JL: Combination of two things. One, the realization that Rett is curable. There is the beautiful mouse model work of Adrian Bird that shows us that you can be born with this deficiency and be cured through gene therapy or reactivation of the normal copy of MECP2. That is profound. How many congenital diseases can we say that about? Rett is one of those congenital genetic diseases for which a cure could actually happen.
And two, the tools are in place to do the necessary experiments. I feel the time is right to take the platform technologies we’ve developed and use them to identify potential therapeutics for diseases. Rett is definitely one of the targets. I’ve been interested all along in applying knowledge of basic principles to cure disease but needed to develop the tools first. We’d rather start simple and Rett gives us this chance.
MC: I don’t think I’ve ever heard Rett referred to as “simple” but I’m sure glad you think so.
JL: Simple from a mechanistic standpoint because Adrian has already shown us that it can be reversed, and that, together with the fact that Rett is a single gene disorder, which is a huge advantage, gives us hope that we’ll succeed, that we won’t be working in vain. There is actually a huge amount of interest in Rett from the scientific community.
MC: Let’s talk about the experiments you are proposing. Your plan is to develop an assay using mouse cells that will glow when the inactive MECP2 gene is activated. You’ll be using the screening facilities of the Broad Institute in Cambridge, MA, which are quite impressive.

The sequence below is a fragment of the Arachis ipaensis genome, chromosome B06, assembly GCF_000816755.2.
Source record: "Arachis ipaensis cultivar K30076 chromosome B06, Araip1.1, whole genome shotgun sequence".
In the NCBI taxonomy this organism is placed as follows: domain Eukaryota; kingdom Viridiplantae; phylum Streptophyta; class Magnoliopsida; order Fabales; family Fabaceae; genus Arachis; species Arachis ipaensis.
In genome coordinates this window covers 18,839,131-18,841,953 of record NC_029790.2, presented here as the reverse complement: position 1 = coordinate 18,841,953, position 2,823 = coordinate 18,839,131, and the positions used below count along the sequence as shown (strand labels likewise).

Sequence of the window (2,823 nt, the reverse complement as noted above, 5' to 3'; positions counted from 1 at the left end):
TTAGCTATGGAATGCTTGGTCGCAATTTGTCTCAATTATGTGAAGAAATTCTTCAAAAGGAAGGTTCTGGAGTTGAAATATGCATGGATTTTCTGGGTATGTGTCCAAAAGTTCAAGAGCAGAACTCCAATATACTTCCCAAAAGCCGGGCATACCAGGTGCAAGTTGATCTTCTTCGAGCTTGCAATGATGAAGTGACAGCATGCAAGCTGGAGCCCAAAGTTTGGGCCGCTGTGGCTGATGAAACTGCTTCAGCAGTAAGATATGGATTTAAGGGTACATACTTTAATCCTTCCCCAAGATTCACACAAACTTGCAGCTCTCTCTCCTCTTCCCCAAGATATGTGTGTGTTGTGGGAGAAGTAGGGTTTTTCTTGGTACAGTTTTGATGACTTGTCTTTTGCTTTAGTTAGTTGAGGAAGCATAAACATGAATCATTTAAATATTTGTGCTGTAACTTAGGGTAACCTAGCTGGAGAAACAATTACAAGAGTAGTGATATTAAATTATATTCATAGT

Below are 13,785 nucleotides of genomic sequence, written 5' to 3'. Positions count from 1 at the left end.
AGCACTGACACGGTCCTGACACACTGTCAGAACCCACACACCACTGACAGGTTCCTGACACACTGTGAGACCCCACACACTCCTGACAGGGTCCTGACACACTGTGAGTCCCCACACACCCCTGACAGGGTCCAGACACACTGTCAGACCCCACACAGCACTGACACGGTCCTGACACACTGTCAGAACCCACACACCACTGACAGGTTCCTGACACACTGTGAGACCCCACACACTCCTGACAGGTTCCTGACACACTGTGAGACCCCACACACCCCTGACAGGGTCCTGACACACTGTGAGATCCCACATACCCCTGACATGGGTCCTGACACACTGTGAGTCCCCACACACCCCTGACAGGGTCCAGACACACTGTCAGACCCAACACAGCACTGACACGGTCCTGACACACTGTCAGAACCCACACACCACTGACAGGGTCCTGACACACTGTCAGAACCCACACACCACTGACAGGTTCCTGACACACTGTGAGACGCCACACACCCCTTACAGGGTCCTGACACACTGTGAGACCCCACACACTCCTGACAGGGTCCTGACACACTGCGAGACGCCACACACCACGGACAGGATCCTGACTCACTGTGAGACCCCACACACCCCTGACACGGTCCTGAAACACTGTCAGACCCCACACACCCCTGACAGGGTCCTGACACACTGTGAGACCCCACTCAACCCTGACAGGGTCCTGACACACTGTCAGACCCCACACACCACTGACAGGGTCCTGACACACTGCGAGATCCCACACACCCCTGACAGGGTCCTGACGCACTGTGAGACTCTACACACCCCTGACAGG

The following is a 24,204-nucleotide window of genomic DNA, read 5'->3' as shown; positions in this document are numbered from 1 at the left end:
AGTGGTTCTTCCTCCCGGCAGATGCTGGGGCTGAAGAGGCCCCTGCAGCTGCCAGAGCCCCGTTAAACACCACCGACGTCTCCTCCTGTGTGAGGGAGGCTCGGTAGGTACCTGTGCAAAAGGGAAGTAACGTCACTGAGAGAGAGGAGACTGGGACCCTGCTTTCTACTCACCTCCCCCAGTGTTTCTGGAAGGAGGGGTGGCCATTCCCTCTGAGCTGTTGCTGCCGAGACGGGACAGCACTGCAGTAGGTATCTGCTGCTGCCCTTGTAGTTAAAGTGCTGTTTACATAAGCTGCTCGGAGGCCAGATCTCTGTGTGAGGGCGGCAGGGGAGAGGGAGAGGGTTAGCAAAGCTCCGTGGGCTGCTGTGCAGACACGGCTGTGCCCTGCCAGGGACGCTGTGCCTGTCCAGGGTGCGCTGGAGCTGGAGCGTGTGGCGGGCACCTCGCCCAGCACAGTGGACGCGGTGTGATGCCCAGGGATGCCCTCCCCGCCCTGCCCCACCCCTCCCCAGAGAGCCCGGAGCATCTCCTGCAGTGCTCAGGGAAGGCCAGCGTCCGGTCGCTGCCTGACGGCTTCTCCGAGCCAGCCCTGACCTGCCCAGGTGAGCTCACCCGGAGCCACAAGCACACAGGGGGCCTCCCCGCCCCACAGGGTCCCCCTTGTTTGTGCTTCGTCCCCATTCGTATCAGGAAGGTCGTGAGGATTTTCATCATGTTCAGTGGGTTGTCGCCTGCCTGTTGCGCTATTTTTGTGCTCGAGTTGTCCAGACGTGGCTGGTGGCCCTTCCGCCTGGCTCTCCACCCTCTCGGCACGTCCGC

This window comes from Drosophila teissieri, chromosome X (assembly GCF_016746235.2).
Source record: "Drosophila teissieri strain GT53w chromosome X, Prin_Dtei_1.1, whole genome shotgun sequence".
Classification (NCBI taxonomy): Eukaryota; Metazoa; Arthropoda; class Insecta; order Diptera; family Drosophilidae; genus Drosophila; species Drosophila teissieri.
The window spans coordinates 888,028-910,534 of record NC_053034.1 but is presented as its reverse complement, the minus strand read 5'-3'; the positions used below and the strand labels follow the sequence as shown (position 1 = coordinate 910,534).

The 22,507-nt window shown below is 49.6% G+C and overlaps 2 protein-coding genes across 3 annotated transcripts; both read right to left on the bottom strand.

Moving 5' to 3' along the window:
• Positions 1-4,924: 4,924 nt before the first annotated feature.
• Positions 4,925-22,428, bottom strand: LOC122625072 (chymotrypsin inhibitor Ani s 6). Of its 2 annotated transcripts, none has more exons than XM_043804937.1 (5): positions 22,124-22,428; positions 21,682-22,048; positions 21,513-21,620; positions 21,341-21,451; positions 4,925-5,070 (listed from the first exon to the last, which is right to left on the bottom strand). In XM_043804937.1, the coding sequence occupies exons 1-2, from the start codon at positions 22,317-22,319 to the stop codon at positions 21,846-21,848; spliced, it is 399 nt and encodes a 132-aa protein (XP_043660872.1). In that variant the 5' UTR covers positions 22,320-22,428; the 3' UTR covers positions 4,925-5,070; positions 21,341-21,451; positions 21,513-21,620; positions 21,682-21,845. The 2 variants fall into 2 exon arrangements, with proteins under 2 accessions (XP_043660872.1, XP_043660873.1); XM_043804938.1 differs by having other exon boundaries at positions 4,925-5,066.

The Broad is really a unique facility – an experiment of sorts about a new way to tackle science. It brings together an eclectic group of scientists from its partner institutions that include MIT, Harvard and the affiliated major teaching hospitals (Beth Israel Deaconess Medical Center, Brigham and Women’s Hospital, Children’s Hospital, Dana-Farber Cancer Institute, and Massachusetts General Hospital). The combination of some of the best minds, unprecedented technological resources and some pretty deep pockets makes for a fertile working environment.
JL: Yes, that’s right. We are quite excited about the project and our ability to leverage the resources of the Broad. We will work with Stuart Schreiber and Nicky Tolliday and others who run the high-throughput screening group within the Broad Institute Chemical Biology platform. They have the know-how and the necessary robotic devices. We simply would not be able to conduct this screen without the Broad.
MC: Just this week an interesting paper was published in Nature describing a class of cancer drugs called topoisomerase inhibitors that have the ability to activate the silent UBE3A gene in Angelman Syndrome. The work was spearheaded by Ben Philpot and Bryan Roth who now have RSRT funding to pursue a similar approach for MECP2. This work provides strong proof-of-concept that these screens can work.
JL: The paper is exciting and promising. I do believe our screen is going to work.
MC: Dr. Lee, we wish you the best of luck as you begin this project and look forward to hearing about your progress. Happy holidays to you, your family and your lab.
Below is a short video of Nicky Tolliday explaining the Broad’s high-throughput screening capacity.